I was at the airport counter a few months ago. As usual I arrived 3 hours early (I’m anal like that). There was a line of 25 people checking in at the Kiosk (an electronic personal check-in hickamadooger that looks like an ATM machine). A school sports team of some sort. A customer service agent was working the counter to confirm check-in and tag bags. Beside the agent was an open counter. I figured the agent would see me with my one measly bag and squeeze me in so I could be on my way. Would have taken all of about 58 seconds, if that.
I walked up to the open counter and stood there. And stood there. And stood there. I watched all 25 people check-in. The agent never even acknowledged my existence. And it’s not like I wasn’t seen. I’m 6’7 for crying out loud.
In the meantime a gentleman had walked up with his briefcase in hand. After the last person of the posse of 25 dragged their bag off, the gentleman looked at the agent, and then over to me and said, “Go ahead, man.” To which the agent said to the gentleman, “Sir, I’ll take you right here.”
My eyes glazed over white with anger. Sweat beaded on my forehead. My breath shortened. “Unprofitable” words filled my mind—words that might’ve made a gangster-rapper blush. I almost wasn’t a Christian anymore.
To show you the gravity of this moment I’ll tell you what I’ve told some friends of mine in the past couple of years: “If you ever hear a rumor that I was arrested in an airport, it’s true.”
Two other people had lined up behind the gentleman. Against my pride, I walked over to stand behind them. By now I’d been there around 30 minutes and counting. I seethed. Mentally I explored scenarios of what I would say and do when I got to the counter—–what words I’d bark out, what stare I’d give, how I’d swear to never fly the airline again.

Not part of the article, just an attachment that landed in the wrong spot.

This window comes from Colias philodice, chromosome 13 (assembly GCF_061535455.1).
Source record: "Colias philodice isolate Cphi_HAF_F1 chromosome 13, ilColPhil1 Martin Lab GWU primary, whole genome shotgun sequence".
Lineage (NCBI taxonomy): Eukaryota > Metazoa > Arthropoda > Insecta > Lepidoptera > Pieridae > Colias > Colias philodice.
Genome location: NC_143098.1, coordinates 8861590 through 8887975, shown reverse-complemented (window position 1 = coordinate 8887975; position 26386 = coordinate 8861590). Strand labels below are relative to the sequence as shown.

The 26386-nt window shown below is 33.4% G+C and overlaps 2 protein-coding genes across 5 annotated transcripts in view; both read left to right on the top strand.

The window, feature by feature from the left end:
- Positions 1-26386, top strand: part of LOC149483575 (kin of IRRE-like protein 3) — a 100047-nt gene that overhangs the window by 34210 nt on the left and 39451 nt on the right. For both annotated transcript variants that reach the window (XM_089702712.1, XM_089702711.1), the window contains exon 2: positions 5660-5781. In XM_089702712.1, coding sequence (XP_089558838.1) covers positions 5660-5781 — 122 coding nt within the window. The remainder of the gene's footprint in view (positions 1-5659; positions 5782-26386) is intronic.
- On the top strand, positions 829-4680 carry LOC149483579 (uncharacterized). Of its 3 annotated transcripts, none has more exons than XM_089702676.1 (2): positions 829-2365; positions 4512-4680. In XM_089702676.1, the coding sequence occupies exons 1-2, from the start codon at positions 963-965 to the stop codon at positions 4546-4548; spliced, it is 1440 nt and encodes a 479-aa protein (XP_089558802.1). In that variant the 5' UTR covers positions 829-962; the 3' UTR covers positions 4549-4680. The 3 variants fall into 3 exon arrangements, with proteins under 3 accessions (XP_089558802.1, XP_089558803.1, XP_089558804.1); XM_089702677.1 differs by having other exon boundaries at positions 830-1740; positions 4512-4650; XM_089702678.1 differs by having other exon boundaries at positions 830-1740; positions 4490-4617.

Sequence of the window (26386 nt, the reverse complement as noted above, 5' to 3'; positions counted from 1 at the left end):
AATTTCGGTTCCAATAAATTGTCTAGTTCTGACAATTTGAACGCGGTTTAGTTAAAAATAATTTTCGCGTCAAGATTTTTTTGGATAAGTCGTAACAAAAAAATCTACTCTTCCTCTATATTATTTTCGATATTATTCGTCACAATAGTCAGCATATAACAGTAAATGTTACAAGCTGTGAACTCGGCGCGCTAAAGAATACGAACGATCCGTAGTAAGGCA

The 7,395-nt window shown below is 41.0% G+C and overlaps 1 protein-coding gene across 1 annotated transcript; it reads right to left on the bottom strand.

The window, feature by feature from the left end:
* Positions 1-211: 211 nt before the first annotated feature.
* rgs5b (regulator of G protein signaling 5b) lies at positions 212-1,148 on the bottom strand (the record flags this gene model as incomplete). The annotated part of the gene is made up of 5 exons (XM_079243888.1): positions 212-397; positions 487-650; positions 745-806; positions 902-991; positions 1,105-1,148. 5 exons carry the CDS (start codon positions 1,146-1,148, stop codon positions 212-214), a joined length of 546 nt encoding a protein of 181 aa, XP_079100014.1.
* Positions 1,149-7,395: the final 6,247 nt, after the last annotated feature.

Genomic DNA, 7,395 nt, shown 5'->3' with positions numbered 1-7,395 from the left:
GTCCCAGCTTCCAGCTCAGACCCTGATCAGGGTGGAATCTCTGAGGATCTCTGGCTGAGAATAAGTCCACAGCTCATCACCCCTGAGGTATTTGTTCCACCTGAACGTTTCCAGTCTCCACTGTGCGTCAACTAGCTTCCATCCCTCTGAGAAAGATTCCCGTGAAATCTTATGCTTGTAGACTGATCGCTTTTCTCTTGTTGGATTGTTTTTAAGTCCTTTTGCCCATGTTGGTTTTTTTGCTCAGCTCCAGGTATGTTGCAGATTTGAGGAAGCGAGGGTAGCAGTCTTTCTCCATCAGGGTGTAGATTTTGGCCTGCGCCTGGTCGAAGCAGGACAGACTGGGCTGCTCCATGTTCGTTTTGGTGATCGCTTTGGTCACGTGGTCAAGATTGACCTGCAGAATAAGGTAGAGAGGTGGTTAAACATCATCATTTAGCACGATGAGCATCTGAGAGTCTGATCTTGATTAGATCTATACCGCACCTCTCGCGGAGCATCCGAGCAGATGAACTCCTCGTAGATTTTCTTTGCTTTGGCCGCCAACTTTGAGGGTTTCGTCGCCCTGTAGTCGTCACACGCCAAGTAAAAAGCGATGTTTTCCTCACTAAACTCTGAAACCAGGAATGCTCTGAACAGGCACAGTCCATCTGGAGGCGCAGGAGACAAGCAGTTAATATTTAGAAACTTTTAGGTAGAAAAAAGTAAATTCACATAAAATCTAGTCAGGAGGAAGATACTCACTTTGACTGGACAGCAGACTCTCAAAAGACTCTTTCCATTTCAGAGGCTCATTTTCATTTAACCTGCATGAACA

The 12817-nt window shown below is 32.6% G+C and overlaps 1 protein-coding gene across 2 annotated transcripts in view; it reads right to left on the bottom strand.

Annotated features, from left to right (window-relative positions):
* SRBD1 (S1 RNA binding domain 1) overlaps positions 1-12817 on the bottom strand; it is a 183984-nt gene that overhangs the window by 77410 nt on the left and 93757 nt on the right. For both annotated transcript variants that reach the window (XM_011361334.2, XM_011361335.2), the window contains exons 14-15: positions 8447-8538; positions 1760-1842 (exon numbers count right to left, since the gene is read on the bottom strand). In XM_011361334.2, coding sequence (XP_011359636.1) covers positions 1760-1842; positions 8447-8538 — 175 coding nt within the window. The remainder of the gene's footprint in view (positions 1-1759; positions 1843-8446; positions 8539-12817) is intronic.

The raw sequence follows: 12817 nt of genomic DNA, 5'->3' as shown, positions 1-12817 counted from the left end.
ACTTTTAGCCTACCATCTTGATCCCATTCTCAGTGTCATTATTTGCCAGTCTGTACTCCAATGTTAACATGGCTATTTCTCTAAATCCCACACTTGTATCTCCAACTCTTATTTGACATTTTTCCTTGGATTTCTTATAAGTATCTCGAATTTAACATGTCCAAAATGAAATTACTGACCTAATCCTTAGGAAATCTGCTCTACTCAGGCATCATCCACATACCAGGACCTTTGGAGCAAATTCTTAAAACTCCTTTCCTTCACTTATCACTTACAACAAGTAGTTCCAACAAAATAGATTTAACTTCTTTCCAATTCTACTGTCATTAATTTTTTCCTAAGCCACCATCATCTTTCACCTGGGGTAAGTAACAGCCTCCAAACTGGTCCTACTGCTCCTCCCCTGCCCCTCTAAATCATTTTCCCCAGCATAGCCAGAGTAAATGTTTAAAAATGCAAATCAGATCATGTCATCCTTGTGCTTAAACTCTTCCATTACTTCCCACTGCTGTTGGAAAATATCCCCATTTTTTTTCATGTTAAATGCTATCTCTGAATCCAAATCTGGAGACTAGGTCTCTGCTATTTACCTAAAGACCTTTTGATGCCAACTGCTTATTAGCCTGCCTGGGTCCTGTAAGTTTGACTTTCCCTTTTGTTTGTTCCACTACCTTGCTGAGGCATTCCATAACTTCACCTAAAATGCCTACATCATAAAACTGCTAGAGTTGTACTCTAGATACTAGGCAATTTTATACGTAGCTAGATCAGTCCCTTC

I stepped to the counter cocked and ready. The agent looked at me and talked to me as if I was a waste of time. I was handed my ticket and tagged bag. Then I did the most terrible thing ever. I’m ashamed to even say. You ready to hear it? Brace yourself.
I didn’t say thank you. And felt good about it.
2) Anger fantasies are dangerous (and a waste of time).
3) Those kinds of situations test and expose the true state of our souls. Those moments reveal where our affections are (for ourselves or Christ) and what truly rules our hearts.
Darkness was revealed in my heart that day. What’s disturbing is that I thought my heart was good. But God never lets us settle with such a thought. We constantly need Jesus.
When you read my story did you put yourself in my place? Did you feel yourself flaring up? What does that reveal about the state of your soul? Is Christ ruling and umpiring your heart or does anger easily take over? The Lord is working on me. And I need a lot of work. Because if the airport thing happened again I’m still not sure I’d say thank you.
Help me Umpire Jesus.